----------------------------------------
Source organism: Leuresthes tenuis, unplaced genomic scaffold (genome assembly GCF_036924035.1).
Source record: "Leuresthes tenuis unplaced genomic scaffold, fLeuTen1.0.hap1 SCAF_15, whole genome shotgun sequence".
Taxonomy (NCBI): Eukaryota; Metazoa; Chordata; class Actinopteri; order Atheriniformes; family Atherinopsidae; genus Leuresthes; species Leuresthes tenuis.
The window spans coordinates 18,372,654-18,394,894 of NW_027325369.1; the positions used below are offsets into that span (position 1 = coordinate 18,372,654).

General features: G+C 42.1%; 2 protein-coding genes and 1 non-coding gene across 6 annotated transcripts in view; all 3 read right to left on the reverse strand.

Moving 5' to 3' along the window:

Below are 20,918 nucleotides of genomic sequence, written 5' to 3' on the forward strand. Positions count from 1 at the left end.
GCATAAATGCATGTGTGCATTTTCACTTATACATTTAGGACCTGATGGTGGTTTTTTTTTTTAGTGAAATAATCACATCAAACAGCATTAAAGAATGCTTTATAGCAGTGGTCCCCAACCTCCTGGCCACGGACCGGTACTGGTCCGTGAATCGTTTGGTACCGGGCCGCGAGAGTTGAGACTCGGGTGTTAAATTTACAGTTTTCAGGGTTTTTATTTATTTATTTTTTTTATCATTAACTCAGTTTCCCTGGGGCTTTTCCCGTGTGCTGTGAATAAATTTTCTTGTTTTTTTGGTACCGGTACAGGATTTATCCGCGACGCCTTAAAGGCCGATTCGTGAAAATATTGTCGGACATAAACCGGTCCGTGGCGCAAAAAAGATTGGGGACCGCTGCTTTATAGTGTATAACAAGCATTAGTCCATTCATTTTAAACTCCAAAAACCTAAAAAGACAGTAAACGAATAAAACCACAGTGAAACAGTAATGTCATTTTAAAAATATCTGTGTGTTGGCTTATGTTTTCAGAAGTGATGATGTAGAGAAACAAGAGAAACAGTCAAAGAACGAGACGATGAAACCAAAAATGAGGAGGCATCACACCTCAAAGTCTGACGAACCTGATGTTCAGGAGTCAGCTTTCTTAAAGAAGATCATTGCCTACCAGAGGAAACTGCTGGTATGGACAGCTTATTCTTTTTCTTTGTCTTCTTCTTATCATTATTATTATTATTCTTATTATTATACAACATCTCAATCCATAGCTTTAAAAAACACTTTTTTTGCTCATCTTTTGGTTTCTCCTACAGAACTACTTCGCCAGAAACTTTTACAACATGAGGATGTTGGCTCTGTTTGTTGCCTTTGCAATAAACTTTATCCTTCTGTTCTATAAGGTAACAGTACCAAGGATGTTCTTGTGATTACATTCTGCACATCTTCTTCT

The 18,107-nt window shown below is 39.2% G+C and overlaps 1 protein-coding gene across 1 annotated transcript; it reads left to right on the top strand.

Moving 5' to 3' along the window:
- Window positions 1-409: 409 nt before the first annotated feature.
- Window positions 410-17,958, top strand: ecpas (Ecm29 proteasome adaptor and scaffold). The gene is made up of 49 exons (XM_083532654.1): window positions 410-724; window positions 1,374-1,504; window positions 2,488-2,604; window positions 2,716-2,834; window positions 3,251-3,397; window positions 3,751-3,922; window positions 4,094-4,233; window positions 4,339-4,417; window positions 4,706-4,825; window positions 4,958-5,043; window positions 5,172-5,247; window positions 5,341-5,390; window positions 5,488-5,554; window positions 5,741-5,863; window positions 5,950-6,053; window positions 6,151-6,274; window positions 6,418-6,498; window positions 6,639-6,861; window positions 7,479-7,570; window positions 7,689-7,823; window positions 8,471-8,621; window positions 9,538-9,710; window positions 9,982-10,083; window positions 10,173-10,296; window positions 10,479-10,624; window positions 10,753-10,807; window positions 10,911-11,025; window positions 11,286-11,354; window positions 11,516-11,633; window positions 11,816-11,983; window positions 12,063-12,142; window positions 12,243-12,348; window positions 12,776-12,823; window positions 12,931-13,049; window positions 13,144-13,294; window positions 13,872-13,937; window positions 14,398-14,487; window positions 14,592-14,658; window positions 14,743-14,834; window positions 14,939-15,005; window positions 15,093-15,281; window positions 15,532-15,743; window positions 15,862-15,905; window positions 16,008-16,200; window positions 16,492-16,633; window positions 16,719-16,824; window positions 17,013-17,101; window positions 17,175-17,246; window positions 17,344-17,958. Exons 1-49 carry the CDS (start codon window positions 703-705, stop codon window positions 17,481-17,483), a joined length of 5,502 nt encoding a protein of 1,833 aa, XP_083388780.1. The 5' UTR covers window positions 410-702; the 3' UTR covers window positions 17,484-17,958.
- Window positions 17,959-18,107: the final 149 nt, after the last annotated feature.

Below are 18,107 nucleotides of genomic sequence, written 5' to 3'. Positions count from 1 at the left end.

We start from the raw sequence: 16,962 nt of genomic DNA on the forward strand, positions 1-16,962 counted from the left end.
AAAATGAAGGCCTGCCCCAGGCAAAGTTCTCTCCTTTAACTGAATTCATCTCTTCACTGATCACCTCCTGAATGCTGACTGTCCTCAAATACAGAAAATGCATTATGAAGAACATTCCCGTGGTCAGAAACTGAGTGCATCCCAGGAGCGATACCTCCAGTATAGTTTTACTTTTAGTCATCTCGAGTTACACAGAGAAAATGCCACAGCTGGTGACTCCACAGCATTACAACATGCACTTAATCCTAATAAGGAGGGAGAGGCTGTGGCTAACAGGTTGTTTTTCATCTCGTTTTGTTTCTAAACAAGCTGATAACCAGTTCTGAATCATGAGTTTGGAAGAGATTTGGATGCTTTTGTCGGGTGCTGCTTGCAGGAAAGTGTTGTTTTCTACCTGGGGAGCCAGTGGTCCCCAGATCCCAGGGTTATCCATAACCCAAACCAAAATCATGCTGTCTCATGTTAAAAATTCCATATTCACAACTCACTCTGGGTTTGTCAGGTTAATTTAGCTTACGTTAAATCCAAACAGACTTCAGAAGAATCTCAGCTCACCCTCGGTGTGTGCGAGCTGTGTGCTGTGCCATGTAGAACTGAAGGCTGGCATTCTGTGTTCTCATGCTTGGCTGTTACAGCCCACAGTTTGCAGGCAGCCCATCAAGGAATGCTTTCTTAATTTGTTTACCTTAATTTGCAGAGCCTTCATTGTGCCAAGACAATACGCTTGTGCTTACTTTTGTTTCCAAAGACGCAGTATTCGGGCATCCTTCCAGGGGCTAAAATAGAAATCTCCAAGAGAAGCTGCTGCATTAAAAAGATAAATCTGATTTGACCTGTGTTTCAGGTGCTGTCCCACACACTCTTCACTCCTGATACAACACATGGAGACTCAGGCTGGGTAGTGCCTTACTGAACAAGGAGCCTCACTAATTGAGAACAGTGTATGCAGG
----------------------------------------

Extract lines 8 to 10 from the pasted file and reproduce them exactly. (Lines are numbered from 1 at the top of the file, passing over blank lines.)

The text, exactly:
GCATAAATGCATGTGTGCATTTTCACTTATACATTTAGGACCTGATGGTGGTTTTTTTTTTTAGTGAAATAATCACATCAAACAGCATTAAAGAATGCTTTATAGCAGTGGTCCCCAACCTCCTGGCCACGGACCGGTACTGGTCCGTGAATCGTTTGGTACCGGGCCGCGAGAGTTGAGACTCGGGTGTTAAATTTACAGTTTTCAGGGTTTTTATTTATTTATTTTTTTTATCATTAACTCAGTTTCCCTGGGGCTTTTCCCGTGTGCTGTGAATAAATTTTCTTGTTTTTTTGGTACCGGTACAGGATTTATCCGCGACGCCTTAAAGGCCGATTCGTGAAAATATTGTCGGACATAAACCGGTCCGTGGCGCAAAAAAGATTGGGGACCGCTGCTTTATAGTGTATAACAAGCATTAGTCCATTCATTTTAAACTCCAAAAACCTAAAAAGACAGTAAACGAATAAAACCACAGTGAAACAGTAATGTCATTTTAAAAATATCTGTGTGTTGGCTTATGTTTTCAGAAGTGATGATGTAGAGAAACAAGAGAAACAGTCAAAGAACGAGACGATGAAACCAAAAATGAGGAGGCATCACACCTCAAAGTCTGACGAACCTGATGTTCAGGAGTCAGCTTTCTTAAAGAAGATCATTGCCTACCAGAGGAAACTGCTGGTATGGACAGCTTATTCTTTTTCTTTGTCTTCTTCTTATCATTATTATTATTATTCTTATTATTATACAACATCTCAATCCATAGCTTTAAAAAACACTTTTTTTGCTCATCTTTTGGTTTCTCCTACAGAACTACTTCGCCAGAAACTTTTACAACATGAGGATGTTGGCTCTGTTTGTTGCCTTTGCAATAAACTTTATCCTTCTGTTCTATAAGGTAACAGTACCAAGGATGTTCTTGTGATTACATTCTGCACATCTTCTTCT

The 18,107-nt window shown below is 39.2% G+C and overlaps 1 protein-coding gene across 1 annotated transcript; it reads left to right on the top strand.

Moving 5' to 3' along the window: